The main complication is that the wages you pay in one country for an SEO manager will be different compared to another.

This can be down to average wages differing.

The scarcity of skills in some countries drives SEO salaries up. Even unfair perceptions of SEO talent from one country being better than others.

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This can all culminate in candidates from different countries having wildly differing salary expectations for the same role.

Pricing Models

There are two main schools of thought on identifying how to pay staff across different locations.

  • Pay all staff the same amount, converted into their currency, regardless of where in the world they are working from (location-agnostic pay).
  • Pay staff their country’s market rate for their role (location-based pay).

Both methods have pros and cons, and ultimately, this will be a business decision.

As a fully-remote SEO team line manager, you may not have much say in this.

However, knowing the benefits and pitfalls is good as you will likely be the first person your team member approaches to talk about it.

Location-based Pay

Location-based pay can give employees who live in high cost of living areas the much-needed additional salary to be comfortable in those areas.

It can also mean that hiring out of some countries is more economical for employers, increasing the attractiveness of candidates from these locations.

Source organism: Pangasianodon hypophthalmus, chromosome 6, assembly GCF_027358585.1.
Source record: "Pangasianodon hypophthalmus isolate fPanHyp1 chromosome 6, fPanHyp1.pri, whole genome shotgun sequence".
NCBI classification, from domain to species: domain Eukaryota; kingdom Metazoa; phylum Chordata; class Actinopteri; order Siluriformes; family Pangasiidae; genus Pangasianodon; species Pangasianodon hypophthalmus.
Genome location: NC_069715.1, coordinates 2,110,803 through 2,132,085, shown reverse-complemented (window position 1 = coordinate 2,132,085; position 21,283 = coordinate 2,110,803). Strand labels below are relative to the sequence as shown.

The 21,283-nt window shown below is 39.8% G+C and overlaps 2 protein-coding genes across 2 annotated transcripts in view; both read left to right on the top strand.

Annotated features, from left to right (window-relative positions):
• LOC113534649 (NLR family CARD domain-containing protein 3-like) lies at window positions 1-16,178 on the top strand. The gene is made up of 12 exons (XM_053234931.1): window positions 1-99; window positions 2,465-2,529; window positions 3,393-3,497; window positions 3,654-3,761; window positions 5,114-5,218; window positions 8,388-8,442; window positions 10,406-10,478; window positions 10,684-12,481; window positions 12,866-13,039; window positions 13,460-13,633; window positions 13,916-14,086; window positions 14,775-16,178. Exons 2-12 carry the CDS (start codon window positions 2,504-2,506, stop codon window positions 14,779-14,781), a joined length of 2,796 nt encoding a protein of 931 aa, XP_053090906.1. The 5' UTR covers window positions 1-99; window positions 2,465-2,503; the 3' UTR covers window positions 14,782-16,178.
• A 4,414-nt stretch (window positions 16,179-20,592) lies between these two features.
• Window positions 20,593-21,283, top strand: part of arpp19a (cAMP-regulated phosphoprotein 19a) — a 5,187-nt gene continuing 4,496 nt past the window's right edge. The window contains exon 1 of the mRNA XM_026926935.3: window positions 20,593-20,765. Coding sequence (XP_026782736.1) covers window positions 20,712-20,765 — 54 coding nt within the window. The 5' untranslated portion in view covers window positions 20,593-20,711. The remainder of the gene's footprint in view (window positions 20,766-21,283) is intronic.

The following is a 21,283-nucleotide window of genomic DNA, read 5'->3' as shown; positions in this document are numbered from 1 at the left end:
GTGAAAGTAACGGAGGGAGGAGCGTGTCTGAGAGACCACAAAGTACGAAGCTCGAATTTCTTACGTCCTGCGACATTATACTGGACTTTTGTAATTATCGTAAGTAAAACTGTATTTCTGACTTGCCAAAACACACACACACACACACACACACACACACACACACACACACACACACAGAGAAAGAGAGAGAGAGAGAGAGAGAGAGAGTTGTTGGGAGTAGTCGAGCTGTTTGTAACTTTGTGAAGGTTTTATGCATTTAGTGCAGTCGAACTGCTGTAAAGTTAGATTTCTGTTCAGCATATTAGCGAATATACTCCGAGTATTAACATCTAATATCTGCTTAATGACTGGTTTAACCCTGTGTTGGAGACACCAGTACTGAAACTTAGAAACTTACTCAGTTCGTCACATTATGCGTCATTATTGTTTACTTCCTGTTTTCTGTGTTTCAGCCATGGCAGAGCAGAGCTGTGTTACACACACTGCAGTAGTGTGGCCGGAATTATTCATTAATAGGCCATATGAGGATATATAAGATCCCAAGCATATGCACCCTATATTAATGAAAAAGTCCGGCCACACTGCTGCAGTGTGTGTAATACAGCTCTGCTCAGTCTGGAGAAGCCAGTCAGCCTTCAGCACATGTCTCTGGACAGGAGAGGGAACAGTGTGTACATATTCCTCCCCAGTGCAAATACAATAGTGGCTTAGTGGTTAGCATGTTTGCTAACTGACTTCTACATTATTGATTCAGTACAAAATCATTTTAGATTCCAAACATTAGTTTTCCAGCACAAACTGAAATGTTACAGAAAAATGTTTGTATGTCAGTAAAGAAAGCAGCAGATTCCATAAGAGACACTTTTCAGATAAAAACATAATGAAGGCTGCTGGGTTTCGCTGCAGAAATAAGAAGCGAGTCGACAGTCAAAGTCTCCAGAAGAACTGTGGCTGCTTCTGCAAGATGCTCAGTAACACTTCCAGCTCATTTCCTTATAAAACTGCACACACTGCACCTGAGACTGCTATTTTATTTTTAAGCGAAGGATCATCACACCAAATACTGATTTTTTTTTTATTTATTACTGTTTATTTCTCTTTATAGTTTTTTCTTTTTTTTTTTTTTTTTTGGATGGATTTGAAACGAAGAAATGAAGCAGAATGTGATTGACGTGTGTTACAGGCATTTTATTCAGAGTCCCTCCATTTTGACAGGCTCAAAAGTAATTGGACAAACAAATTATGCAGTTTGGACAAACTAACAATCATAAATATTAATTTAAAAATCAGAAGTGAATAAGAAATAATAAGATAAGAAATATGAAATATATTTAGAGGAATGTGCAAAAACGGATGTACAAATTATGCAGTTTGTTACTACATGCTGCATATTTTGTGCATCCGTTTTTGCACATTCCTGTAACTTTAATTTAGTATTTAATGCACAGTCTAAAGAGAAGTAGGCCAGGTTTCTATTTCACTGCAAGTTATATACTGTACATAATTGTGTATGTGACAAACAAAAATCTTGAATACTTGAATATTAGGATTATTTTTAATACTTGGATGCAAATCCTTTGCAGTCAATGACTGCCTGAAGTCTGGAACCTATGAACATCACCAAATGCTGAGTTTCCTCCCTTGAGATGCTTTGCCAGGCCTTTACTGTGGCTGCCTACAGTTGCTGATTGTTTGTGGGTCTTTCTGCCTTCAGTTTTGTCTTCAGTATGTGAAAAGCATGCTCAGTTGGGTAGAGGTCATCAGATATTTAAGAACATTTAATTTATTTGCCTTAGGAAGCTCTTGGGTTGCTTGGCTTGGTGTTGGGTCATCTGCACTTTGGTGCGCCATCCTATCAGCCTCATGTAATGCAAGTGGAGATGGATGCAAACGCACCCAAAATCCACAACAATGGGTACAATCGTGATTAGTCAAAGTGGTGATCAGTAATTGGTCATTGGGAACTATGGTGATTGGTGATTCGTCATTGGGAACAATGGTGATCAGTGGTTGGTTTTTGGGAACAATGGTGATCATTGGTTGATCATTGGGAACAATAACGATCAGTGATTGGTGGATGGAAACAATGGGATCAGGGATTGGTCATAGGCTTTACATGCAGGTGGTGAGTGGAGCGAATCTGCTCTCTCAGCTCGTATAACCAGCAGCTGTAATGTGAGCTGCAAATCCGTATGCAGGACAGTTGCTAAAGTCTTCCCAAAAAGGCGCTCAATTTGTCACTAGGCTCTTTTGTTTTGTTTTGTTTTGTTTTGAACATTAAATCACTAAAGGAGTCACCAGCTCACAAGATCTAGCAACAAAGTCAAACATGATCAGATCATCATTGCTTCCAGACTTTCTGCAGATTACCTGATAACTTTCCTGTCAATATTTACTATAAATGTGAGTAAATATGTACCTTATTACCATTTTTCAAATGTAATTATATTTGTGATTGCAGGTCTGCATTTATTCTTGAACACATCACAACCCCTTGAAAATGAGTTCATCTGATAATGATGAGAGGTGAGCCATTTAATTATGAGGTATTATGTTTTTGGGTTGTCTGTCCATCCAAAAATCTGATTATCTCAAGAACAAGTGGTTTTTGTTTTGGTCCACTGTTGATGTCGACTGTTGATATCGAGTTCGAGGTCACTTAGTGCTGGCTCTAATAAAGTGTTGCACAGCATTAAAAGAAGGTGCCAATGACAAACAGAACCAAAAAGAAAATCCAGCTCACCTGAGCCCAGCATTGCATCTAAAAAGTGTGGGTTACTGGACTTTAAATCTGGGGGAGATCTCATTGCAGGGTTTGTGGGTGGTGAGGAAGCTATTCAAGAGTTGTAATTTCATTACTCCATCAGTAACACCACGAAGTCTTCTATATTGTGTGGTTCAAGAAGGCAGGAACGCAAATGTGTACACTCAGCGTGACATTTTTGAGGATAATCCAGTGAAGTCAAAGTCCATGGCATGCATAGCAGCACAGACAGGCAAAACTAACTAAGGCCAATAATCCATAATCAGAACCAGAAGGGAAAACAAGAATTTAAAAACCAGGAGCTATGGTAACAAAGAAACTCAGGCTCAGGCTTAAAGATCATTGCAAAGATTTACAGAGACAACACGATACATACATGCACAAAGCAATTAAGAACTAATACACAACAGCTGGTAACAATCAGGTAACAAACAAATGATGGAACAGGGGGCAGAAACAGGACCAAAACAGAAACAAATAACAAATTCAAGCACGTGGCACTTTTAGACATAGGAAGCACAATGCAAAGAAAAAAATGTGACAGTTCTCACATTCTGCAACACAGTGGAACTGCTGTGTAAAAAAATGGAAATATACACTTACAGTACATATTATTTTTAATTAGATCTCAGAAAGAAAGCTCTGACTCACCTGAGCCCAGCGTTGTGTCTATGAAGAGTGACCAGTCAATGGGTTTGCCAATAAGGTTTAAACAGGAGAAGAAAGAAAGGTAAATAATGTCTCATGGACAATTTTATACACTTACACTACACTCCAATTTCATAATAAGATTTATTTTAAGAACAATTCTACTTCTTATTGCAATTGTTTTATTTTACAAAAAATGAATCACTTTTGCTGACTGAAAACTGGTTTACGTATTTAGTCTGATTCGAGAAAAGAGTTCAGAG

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However, paying employees vastly different amounts for the same job can lead to resentment.

It can also feed into the cycle of poor wages for some countries rather than helping to increase wages.

Location-Agnostic Pay

Paying staff the same amount for the same roles regardless of where they live can help bring more equality to pay across the world.

However, it can also mean that employees have vastly different experiences of trying to live comfortably on those wages.

For example, the salary for a U.K. SEO professional of £45,000 would pay for a very different size of accommodation in London city-center compared to the countryside in the North of England.

It could be the difference between renting a room in a house share versus owning a house.

This can be considerably starker when looking at the cost of living in different countries.

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Conversations About Pay

Be aware in geographies where it is perfectly legal to do so, staff may talk about their salaries with each other.

Be ready to explain your salary structure to your team regardless of your route.

It may be better to have these conversations with your team when you hire them, rather than waiting for them to get upset that they have a worse salary package/standard of living than their colleagues doing the same job.